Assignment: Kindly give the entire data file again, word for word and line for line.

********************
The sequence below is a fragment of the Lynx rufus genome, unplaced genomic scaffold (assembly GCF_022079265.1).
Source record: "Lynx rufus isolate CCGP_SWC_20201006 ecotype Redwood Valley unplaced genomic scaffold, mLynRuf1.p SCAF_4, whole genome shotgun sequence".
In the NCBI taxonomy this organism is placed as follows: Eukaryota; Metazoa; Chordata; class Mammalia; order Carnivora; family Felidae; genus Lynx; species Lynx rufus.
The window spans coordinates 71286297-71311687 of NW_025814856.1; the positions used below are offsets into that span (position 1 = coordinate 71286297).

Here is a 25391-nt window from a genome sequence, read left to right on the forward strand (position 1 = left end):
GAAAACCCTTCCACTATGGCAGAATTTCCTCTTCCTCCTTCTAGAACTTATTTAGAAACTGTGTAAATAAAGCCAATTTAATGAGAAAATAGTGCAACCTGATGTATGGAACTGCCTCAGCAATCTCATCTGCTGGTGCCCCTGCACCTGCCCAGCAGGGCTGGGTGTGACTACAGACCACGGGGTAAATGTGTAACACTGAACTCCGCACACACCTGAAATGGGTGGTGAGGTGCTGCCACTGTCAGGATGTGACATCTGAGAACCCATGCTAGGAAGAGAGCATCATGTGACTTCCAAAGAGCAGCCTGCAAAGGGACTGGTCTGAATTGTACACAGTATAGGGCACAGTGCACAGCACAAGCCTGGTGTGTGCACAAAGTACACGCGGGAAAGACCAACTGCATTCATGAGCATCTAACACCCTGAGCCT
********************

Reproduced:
The sequence below is a fragment of the Lynx rufus genome, unplaced genomic scaffold (assembly GCF_022079265.1).
Source record: "Lynx rufus isolate CCGP_SWC_20201006 ecotype Redwood Valley unplaced genomic scaffold, mLynRuf1.p SCAF_4, whole genome shotgun sequence".
In the NCBI taxonomy this organism is placed as follows: Eukaryota; Metazoa; Chordata; class Mammalia; order Carnivora; family Felidae; genus Lynx; species Lynx rufus.
The window spans coordinates 71286297-71311687 of NW_025814856.1; the positions used below are offsets into that span (position 1 = coordinate 71286297).

Here is a 25391-nt window from a genome sequence, read left to right on the forward strand (position 1 = left end):
GAAAACCCTTCCACTATGGCAGAATTTCCTCTTCCTCCTTCTAGAACTTATTTAGAAACTGTGTAAATAAAGCCAATTTAATGAGAAAATAGTGCAACCTGATGTATGGAACTGCCTCAGCAATCTCATCTGCTGGTGCCCCTGCACCTGCCCAGCAGGGCTGGGTGTGACTACAGACCACGGGGTAAATGTGTAACACTGAACTCCGCACACACCTGAAATGGGTGGTGAGGTGCTGCCACTGTCAGGATGTGACATCTGAGAACCCATGCTAGGAAGAGAGCATCATGTGACTTCCAAAGAGCAGCCTGCAAAGGGACTGGTCTGAATTGTACACAGTATAGGGCACAGTGCACAGCACAAGCCTGGTGTGTGCACAAAGTACACGCGGGAAAGACCAACTGCATTCATGAGCATCTAACACCCTGAGCCT